"Kew holds no records about the women themselves, or their reasons for targeting Kew, but hints to their motive can be found in the Old Bailey court proceedings, during which Wharry said that she believed the pavilion belonged to the government."
I don't know why, but I am fascinated by this story. The website for History Today magazine in the UK had an article last year titled "The Weaker Sex? Violence and the Suffragette Movement." I am, of course, appalled at the tactics these women took, but then I read in the article about another militant suffragette whose “anger at the treatment of women on the stage, an industry where she was expected to trade sex in return for leading roles and allow patrons of the music halls to assault her in cabs and hotels without complaint, led her to become a bomber, an arsonist and a public campaigner for the suffragette movement.” The behaviors she opposed make me angry too, but burning down buildings wasn't any way to solve the problem. I'm going to have to do a bit of research to find out what the non-violent suffragettes in the UK were doing at the time. And I find it interesting that History Today said historians would balk at calling those women "terrorists" but instead would say they were engaged in "political extremism." Reminds me of a language debate that rages on today in this country.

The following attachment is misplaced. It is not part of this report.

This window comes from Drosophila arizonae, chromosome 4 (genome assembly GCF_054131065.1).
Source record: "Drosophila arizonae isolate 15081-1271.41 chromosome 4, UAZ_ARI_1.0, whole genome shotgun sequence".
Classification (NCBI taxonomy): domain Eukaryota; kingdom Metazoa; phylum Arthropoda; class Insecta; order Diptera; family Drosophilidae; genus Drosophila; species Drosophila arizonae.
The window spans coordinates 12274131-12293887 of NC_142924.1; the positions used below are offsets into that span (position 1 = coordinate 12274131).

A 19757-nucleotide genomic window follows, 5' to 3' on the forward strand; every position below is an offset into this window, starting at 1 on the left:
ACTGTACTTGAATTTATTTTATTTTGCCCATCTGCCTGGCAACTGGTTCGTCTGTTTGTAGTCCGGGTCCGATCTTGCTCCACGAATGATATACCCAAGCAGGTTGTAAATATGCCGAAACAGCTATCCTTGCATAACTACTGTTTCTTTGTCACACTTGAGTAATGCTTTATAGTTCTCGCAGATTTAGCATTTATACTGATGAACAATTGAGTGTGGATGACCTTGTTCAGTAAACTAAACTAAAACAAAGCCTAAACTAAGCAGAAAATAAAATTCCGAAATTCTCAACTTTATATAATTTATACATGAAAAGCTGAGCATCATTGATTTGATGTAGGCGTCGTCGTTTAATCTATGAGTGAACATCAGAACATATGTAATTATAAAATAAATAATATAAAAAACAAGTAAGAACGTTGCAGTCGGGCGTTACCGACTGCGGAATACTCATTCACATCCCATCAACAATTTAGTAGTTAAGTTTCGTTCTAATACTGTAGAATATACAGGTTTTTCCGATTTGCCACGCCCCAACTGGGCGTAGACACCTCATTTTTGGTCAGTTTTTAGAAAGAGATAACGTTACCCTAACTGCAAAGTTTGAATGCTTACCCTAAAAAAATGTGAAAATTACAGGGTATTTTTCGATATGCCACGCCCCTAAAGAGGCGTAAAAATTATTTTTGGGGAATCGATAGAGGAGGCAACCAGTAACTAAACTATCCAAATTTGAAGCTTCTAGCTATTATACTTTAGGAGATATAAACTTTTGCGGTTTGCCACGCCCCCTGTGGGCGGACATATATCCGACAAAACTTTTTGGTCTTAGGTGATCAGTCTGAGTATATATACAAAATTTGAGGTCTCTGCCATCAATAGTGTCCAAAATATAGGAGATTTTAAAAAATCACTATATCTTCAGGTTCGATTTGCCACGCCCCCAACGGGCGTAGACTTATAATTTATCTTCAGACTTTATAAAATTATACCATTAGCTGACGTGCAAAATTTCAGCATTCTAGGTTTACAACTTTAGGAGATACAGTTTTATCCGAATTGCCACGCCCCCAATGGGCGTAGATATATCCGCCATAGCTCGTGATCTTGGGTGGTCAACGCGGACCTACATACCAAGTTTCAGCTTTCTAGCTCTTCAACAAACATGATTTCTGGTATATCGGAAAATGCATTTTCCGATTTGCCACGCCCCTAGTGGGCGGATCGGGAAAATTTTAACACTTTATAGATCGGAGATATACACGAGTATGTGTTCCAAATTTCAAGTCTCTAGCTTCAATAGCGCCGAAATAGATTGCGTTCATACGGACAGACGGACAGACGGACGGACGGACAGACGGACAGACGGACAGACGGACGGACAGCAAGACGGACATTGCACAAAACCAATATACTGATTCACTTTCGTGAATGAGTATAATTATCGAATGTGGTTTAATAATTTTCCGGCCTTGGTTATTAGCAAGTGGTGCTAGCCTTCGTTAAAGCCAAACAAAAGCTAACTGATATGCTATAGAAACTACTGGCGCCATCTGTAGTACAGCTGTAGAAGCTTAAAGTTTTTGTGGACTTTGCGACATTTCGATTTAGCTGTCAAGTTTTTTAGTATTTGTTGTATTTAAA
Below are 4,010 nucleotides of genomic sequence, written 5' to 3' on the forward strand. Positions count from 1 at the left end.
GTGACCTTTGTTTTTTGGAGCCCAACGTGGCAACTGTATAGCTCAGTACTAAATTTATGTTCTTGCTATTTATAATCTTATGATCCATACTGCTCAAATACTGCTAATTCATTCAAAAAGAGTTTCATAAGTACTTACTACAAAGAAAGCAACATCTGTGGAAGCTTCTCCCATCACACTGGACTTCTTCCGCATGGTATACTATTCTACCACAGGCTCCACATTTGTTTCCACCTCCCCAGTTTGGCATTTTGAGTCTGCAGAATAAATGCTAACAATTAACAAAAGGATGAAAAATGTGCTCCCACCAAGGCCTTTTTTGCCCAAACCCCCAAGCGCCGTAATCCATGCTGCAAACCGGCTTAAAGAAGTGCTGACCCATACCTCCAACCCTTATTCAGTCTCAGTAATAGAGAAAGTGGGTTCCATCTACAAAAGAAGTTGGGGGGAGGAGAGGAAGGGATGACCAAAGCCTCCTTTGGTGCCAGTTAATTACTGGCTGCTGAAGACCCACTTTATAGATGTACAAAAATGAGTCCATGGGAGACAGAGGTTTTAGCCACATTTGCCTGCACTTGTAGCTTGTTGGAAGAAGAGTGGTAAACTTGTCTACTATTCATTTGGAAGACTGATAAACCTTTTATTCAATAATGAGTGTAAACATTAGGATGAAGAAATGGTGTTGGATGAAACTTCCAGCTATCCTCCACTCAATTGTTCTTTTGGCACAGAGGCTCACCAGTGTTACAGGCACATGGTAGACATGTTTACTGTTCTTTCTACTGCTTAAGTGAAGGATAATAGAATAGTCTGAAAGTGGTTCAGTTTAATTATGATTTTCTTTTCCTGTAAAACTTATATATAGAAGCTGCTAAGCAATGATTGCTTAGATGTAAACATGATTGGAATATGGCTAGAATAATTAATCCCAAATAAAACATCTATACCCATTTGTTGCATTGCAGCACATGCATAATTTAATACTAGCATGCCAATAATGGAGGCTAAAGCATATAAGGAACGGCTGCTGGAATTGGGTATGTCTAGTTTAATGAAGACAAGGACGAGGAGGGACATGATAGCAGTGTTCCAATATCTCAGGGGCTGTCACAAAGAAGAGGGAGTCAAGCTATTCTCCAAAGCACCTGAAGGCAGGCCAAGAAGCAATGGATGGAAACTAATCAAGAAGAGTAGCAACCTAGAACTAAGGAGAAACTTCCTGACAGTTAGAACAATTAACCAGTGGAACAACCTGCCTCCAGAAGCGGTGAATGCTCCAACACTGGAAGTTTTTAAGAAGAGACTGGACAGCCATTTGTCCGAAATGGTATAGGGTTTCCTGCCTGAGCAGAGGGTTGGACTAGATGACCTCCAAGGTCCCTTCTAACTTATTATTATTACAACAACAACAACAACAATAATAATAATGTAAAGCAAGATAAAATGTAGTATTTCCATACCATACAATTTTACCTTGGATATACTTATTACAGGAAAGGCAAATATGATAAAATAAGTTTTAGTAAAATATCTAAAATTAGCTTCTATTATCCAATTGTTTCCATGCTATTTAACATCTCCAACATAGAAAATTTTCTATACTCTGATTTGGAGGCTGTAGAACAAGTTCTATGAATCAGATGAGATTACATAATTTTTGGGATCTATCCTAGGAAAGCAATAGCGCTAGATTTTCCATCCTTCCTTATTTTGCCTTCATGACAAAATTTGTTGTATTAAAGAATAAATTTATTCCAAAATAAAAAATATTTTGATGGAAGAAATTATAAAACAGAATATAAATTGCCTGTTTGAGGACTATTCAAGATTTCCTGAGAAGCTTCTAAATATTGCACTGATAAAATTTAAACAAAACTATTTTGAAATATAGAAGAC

Go here, by the way, if you would like to see an image of the tea house before the suffragettes burned it down. And please, do let me know if any of you were aware of this bit of history. Maybe I was asleep in history class that day?